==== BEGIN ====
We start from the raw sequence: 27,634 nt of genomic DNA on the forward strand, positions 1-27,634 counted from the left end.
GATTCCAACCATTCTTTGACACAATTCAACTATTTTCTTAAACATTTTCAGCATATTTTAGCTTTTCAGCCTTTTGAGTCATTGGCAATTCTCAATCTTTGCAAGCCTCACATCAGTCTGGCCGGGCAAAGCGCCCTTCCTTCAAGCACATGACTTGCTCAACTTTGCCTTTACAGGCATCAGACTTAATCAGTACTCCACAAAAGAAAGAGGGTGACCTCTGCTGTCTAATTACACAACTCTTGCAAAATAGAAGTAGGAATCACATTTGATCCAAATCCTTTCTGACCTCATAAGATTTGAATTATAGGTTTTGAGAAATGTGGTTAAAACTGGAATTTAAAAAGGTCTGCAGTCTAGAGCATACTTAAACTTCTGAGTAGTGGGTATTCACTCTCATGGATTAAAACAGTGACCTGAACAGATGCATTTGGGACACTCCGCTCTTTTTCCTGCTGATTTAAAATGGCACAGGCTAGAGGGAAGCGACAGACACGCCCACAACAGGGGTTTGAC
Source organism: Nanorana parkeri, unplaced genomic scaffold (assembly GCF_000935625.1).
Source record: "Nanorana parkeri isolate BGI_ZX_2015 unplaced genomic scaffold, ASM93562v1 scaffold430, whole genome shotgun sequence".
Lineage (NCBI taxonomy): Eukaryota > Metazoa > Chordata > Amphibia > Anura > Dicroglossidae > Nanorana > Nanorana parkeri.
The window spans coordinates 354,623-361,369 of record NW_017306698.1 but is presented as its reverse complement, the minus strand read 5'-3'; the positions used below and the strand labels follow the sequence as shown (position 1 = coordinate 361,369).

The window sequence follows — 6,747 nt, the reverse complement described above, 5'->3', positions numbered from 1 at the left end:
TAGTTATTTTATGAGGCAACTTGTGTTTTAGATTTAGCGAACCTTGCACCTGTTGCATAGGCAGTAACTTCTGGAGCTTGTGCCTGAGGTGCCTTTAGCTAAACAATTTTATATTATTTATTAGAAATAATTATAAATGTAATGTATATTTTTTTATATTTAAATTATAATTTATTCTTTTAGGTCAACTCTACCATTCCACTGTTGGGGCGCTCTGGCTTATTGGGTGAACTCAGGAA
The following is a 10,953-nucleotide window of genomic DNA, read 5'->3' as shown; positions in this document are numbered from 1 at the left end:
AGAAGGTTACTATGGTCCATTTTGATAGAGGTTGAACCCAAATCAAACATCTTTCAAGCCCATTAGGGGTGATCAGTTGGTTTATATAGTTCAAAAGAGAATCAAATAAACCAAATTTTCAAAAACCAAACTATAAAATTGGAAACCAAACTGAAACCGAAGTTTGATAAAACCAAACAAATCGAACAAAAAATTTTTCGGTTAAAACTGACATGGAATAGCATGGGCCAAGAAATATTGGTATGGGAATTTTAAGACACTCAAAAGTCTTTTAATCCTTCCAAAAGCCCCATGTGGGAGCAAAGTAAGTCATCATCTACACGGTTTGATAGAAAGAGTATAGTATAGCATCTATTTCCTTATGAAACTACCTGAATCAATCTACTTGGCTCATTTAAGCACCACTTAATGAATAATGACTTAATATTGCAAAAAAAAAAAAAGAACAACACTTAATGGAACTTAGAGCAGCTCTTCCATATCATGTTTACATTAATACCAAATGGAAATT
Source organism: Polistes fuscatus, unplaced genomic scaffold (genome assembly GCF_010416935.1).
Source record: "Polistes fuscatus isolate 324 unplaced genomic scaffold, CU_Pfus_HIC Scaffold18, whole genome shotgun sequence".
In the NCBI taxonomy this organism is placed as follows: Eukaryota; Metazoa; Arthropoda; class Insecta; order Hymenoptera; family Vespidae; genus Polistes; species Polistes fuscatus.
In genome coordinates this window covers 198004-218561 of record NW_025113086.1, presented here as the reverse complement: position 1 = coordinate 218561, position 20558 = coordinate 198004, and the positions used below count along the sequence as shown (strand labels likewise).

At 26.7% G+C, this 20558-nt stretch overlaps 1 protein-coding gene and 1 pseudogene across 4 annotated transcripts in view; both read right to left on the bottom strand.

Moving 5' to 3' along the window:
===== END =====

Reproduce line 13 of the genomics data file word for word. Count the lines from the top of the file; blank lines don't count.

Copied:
In the NCBI taxonomy this organism is placed as follows: Eukaryota; Metazoa; Arthropoda; class Insecta; order Hymenoptera; family Vespidae; genus Polistes; species Polistes fuscatus.